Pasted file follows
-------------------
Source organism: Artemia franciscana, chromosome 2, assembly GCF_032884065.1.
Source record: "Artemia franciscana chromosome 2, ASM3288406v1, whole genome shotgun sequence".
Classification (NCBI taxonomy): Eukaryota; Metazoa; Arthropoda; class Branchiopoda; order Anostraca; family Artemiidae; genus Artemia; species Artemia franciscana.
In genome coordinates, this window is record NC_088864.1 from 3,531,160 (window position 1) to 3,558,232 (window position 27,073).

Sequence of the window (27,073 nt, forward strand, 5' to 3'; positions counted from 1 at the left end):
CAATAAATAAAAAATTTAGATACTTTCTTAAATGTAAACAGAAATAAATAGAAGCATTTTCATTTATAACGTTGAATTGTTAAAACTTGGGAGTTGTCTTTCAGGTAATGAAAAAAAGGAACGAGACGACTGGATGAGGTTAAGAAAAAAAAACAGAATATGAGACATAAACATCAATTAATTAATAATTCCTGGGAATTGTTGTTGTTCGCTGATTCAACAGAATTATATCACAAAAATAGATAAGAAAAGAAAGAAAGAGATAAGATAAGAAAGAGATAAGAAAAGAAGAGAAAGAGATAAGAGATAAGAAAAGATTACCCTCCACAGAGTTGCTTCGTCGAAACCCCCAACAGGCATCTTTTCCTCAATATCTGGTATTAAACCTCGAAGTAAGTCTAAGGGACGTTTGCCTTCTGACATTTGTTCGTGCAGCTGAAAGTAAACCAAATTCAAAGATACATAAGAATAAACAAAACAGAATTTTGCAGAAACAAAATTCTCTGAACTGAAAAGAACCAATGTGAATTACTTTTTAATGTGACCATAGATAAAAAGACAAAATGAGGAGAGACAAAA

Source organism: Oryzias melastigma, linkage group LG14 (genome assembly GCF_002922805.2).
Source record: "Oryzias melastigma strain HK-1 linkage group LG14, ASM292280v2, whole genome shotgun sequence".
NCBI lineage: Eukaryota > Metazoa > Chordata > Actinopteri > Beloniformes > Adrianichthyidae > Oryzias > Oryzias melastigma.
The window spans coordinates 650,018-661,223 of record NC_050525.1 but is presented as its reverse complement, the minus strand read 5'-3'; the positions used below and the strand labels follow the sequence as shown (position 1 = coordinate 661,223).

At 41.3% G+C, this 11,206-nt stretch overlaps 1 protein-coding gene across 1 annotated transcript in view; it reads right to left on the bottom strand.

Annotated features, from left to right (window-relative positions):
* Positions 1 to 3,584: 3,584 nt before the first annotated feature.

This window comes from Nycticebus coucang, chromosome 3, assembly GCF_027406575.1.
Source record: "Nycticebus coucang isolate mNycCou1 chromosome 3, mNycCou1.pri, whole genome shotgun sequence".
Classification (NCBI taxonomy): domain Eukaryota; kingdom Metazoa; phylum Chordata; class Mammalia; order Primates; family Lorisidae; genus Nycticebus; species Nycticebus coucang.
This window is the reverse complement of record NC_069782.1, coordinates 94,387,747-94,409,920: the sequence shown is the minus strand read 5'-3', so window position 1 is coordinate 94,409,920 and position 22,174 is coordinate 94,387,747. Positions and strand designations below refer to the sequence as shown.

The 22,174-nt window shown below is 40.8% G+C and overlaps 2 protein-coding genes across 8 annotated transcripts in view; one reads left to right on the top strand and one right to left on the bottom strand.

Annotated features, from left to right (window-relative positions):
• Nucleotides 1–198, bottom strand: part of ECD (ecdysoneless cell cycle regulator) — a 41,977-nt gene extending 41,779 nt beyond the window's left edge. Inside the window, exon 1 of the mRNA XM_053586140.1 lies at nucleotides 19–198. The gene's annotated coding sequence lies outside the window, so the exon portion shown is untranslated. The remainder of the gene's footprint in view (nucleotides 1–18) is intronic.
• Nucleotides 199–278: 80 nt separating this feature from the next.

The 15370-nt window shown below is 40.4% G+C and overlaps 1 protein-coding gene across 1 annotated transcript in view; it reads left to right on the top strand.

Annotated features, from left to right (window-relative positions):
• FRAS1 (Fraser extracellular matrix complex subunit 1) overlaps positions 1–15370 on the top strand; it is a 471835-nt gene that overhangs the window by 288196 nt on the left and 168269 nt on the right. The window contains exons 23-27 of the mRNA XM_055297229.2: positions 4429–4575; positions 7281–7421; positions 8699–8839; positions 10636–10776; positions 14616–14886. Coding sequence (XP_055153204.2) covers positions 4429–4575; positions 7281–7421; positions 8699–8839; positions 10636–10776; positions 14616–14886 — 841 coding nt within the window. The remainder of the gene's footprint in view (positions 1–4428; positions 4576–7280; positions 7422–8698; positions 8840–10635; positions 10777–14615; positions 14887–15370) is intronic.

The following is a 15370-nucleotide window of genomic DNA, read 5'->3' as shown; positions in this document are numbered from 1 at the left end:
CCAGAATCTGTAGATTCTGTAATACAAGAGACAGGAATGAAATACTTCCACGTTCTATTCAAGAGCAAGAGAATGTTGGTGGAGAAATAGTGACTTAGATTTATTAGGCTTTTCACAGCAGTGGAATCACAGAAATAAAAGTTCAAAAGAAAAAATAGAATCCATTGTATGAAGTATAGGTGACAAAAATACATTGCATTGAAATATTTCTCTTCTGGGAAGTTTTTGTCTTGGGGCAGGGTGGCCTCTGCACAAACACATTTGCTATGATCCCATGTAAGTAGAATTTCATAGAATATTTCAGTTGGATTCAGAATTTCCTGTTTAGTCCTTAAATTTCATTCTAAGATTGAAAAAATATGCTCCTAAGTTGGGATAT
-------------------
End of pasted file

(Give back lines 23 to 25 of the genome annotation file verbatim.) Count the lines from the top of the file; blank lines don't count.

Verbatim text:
Annotated features, from left to right (window-relative positions):
• FRAS1 (Fraser extracellular matrix complex subunit 1) overlaps positions 1–15370 on the top strand; it is a 471835-nt gene that overhangs the window by 288196 nt on the left and 168269 nt on the right. The window contains exons 23-27 of the mRNA XM_055297229.2: positions 4429–4575; positions 7281–7421; positions 8699–8839; positions 10636–10776; positions 14616–14886. Coding sequence (XP_055153204.2) covers positions 4429–4575; positions 7281–7421; positions 8699–8839; positions 10636–10776; positions 14616–14886 — 841 coding nt within the window. The remainder of the gene's footprint in view (positions 1–4428; positions 4576–7280; positions 7422–8698; positions 8840–10635; positions 10777–14615; positions 14887–15370) is intronic.

The following is a 15370-nucleotide window of genomic DNA, read 5'->3' as shown; positions in this document are numbered from 1 at the left end: